Eatwell, Live Well

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Sha Yao, an industrial designer, was volunteering in a local senior care facility, and noticed that patients with dementia had difficulty eating independently, due to the mental and physical restrictions of the disease. Normal silverware and flatware was too challenging to use, and so inspired by the problem and her grandmother’s developing Alzheimer’s disease, Yao designed Eatwell. Eatwell is an easy-to-use line of plates, bowls, and eating utensils specifically crafted to make eating cleaner and hassle-free.

The project also won first prize at the Stanford Center of Longevity design contest for its clever product design: dementia patients are often confused by food that is the the same color as their dishes, hence the blue color of the insides, and the cups have low centers of gravity to prevent tipping.

Yao has since launched an Indiegogo campaign for the product, raising over $92,000 to date.

Although manufacturing issues have pushed delivery dates back, order should be back on schedule in a couple of months. Pre-orders are available on the Indiegogo campaign page.

What Sparks Our Fire: Inventions that help Alzheimer’s and dementia patients with simple, everyday tasks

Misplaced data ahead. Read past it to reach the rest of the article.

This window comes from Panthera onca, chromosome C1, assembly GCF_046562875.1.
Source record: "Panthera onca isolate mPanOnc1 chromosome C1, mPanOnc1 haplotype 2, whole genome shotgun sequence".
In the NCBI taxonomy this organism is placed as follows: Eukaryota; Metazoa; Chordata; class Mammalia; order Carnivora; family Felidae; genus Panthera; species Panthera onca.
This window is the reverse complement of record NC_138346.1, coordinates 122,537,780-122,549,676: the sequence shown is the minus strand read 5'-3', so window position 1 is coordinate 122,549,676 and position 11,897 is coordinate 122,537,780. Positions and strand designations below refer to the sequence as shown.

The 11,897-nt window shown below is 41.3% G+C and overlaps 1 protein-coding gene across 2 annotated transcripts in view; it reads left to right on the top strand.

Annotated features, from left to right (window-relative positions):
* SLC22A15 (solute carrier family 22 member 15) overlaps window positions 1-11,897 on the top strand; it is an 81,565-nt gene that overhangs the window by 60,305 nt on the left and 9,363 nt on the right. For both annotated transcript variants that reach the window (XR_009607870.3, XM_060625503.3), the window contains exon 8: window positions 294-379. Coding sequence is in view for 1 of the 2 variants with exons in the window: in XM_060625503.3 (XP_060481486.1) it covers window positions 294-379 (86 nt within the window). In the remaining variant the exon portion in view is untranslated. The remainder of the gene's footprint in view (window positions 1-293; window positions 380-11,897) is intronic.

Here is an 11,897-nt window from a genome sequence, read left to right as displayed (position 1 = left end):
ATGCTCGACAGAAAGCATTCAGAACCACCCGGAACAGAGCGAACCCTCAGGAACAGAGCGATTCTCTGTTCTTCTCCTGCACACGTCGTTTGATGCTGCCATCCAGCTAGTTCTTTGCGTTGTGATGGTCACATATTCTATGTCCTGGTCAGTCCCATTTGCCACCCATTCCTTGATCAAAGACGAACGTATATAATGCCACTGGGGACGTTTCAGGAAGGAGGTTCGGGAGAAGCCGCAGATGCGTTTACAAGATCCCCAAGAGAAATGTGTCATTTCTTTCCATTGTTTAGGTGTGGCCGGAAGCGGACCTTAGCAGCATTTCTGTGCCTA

Kid Food Gets a Makeover


You may recognize Kraft Mac N’ Cheese by its distinctive blue box, bright orange color, or the multitude of commercials that air on television during every family sitcom. However, due to concerns about health and safety, several major companies are switching to all-natural food coloring, which means that many of your childhood favorite foods will look a little different in the future.

Among these are the bright-yellow banana peppers at Subway, Trix cereal, and now Kraft Mac N’ Cheese, which will now use tumeric and paprika coloring instead of Yellow 5, which may slightly alter the flavor. Part of the reason for this change can be attributed to a popular food blogger called “The Food Babe,” who pointed out that at least one scientific study in the past has linked Yellow 5 and Yellow 6 to hyperactivity, ability to learn, and “long-term problems” like skin rashes and asthma.

The push toward natural dyes and flavorings and away from overly processed foods has been a gradual movement that has gained traction in the past few years. However, there is still research that suggests that we eat with our eyes, and thus lies the problem of maintaining the appeal of food with bright, inviting colors but keeping the ingredients all-natural.